20 Things You Didn’t Know About the Boxerdoodle

Often for dog lovers, it becomes difficult to decide on which breed to have as a pet. If this ever becomes a case for you, you might be glad to know that there are plenty of mixed breeds that combine two great pedigrees into one. Breeders are continuously getting more and more creative with breeding, and the possibilities surely are endless. We’ve seen breeds that have been incredibly imaginative, and the Boxerdoodle happens to be one of our favorites. There are many reasons why this is so, but it starts with these 20 things about Boxerdoodles that you probably didn’t know.

1. Name

Is it a boxer, or is it a poodle? It’s hard to imagine that it’s both. Boxerdoodles also go by the name of Boxer poo and even by its formal name of Boxer Poodle mix. However, we’ve heard plenty of other names for this breed including Bodoodle, Pooxer, Boxpoo, and Poodlebox among others. These names are just as adorable as the dog for sure.

2. Origin

We know the pedigree of this breed. Both Boxer and Poodle breeds are relatively old breeds, recognized by the American Kennel Club in 1904 and 1887 respectively. Believed to be descended from purebred German origins, the Boxerdoodle’s exact creation is unknown. The breed didn’t start gaining popularity until the 1980s, and they’ve grown in numbers exponentially since. Today, Boxerdoodles are as common as they’re ancestors. Several hybrid dog clubs formally recognize the breed. These clubs include the American Canine Hybrid Club (ACHC), the Designer Dogs Kennel Club (DDKC), the Dog Registry of America, Inc. (DRA), and the International Designer Canine Registry (IDCR).

3. Size

It’s rare for a dog breed to not have a standard size. It’s likely due to the fact that its parent breeds could vary in size as well. Boxerdoodles can vary in size from small to medium and even large. Given that it’s still a fairly new breed, we expect that the size standard for this breed will become clearer in time. Because of this size variation, Boxerdoodles can range widely in both height and weight. These dogs can grow anywhere from 10 to 25 inches in height and anywhere from 12 to 70 lbs. in weight.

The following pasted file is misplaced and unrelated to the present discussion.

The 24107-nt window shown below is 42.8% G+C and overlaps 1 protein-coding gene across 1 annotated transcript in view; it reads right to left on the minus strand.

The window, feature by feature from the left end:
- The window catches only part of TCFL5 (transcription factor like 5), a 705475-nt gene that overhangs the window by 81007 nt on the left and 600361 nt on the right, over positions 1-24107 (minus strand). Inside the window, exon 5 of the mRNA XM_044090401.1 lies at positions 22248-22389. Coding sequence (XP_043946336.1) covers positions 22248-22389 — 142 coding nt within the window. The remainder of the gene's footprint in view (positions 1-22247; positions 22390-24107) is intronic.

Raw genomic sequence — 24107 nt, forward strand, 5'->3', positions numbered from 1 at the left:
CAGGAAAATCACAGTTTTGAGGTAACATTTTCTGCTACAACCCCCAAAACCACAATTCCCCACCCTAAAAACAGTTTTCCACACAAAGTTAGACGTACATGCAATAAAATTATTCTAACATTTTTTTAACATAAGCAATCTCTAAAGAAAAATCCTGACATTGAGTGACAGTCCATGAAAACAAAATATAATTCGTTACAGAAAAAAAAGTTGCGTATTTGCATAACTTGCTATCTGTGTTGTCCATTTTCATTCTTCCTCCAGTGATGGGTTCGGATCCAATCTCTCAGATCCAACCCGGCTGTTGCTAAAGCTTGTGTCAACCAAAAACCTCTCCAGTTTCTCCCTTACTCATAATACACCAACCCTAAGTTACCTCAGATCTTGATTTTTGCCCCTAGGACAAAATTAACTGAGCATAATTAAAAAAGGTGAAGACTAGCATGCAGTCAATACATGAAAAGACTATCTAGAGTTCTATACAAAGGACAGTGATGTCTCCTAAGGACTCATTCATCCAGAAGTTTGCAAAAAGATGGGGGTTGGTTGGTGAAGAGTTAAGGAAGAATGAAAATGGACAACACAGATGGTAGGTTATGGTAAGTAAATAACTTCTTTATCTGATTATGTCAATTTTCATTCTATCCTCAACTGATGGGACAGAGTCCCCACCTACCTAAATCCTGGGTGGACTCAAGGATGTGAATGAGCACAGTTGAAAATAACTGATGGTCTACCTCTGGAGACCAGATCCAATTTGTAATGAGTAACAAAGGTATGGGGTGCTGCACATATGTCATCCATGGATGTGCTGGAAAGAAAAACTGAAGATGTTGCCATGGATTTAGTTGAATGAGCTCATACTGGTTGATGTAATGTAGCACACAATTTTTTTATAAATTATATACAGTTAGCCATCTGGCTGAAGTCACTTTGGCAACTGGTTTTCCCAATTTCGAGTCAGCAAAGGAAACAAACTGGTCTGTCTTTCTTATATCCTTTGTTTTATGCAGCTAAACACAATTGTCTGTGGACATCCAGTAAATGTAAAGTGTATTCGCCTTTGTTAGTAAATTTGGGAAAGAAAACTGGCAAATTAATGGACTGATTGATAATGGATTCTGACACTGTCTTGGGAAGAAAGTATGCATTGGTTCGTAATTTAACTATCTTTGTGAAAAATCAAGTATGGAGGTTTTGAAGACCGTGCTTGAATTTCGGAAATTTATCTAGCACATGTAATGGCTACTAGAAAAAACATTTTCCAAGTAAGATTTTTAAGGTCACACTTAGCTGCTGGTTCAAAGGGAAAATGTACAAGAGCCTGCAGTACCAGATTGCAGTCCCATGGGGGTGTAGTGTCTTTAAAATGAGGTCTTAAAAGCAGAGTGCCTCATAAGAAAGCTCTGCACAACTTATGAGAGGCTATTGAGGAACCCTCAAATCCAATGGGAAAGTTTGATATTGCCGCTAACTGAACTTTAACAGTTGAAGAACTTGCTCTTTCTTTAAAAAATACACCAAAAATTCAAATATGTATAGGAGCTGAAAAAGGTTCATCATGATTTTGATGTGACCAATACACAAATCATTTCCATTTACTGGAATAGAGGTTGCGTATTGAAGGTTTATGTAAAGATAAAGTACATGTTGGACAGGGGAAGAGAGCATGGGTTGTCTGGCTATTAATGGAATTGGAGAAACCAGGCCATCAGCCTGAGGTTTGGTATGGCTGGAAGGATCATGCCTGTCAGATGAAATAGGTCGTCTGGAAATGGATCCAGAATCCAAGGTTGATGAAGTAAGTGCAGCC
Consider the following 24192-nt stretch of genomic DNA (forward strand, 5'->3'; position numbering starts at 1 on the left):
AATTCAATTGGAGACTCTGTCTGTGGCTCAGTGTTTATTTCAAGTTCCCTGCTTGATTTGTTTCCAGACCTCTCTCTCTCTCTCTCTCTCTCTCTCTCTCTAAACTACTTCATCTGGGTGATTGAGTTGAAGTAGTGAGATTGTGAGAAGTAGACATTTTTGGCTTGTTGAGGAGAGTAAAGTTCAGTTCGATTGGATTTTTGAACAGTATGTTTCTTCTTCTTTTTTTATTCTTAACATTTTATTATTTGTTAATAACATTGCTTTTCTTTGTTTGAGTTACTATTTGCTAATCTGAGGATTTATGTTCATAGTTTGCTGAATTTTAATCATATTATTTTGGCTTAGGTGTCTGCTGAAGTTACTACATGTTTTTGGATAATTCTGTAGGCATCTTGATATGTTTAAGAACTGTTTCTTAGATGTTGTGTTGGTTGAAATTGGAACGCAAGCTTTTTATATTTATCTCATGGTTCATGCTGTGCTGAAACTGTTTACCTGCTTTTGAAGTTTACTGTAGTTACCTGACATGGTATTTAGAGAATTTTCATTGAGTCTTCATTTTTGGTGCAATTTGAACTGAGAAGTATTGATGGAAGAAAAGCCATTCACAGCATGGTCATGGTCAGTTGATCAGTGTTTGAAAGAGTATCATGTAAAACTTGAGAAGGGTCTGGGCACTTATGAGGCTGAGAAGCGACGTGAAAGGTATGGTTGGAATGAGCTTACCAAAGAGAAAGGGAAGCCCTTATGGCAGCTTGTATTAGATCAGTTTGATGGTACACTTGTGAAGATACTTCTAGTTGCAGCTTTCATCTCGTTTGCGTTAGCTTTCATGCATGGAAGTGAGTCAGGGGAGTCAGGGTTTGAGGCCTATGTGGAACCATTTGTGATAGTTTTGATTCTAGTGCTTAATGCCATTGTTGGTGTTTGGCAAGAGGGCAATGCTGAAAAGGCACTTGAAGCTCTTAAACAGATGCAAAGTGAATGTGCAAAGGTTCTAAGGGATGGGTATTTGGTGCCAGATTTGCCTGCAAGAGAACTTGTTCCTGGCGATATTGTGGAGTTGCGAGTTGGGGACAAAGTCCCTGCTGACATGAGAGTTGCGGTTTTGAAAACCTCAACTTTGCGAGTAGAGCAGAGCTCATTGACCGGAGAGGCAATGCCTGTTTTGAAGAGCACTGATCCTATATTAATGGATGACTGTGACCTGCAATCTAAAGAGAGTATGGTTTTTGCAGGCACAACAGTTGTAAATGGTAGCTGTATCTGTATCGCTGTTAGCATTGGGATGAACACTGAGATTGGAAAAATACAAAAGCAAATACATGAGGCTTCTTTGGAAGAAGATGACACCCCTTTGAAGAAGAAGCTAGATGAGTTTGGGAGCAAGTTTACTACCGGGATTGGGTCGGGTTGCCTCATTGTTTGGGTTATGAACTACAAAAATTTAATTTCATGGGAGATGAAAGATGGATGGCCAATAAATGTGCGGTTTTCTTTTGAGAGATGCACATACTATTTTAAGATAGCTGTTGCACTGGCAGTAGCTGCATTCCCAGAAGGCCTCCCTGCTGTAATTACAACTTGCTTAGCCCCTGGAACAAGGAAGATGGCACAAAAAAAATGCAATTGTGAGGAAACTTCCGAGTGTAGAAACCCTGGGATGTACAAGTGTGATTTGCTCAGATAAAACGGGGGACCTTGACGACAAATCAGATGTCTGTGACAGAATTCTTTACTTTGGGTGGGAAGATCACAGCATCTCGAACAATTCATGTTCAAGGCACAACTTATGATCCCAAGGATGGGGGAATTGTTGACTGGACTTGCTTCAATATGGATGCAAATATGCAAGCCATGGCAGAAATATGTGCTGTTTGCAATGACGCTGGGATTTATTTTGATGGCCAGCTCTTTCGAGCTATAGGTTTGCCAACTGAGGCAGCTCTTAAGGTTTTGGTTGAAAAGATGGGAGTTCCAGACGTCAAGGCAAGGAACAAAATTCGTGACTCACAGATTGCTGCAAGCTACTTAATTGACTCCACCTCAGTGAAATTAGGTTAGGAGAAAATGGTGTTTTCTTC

4. Grooming

Brushing and grooming of your Boxerdoodle will depend largely on the type of coat it has. Generally, brushing twice a week is recommended regardless. In order to keep your Boxerdoodle’s skin healthy, try not to bathe it often. Only bathe when necessary and use appropriately mild dog shampoo to clean your pup. Proper grooming is especially vital for Boxerdoodle dogs because they are prone to have skin problems. Not cleaning enough will lead to these problems as well as cleaning too much.

5. Coat

Speaking of grooming coats, you should know that Boxerdoodles come in all manners of coat types and colors. Even though brown is the most common coat color, you’ll find Boxerdoodle in every imaginable coat. This breed’s coat is curly and wavy, and they vary in length from short to long. Most Boxerdoodle coats are highly reminiscent of their Poodle parents rather than their Boxer origins. However, you’ll also find Boxerdoodles that look more like their Boxer parents when it comes to coat and appearance.

6. Temperament

Naturally fearless and intelligent, Boxerdoodles take the best from both parent’s temperament. Boxers are known to be fierce protectors, while Poodles are known for being highly intelligent dogs. While protective when it comes to strangers and intruders, Boxerdoodles are gentle when it comes to family. This makes them great pets to have at home, especially if you’re looking for some type of protection. You can sleep peacefully at night knowing that the safety of your home is your Boxerdoodle’s priority. To know what the temperament of your dog would be like, it’ll be best to learn what the temperaments of its parents were. The offspring Boxerdoodle would likely have a combination temperament of its mom and dad.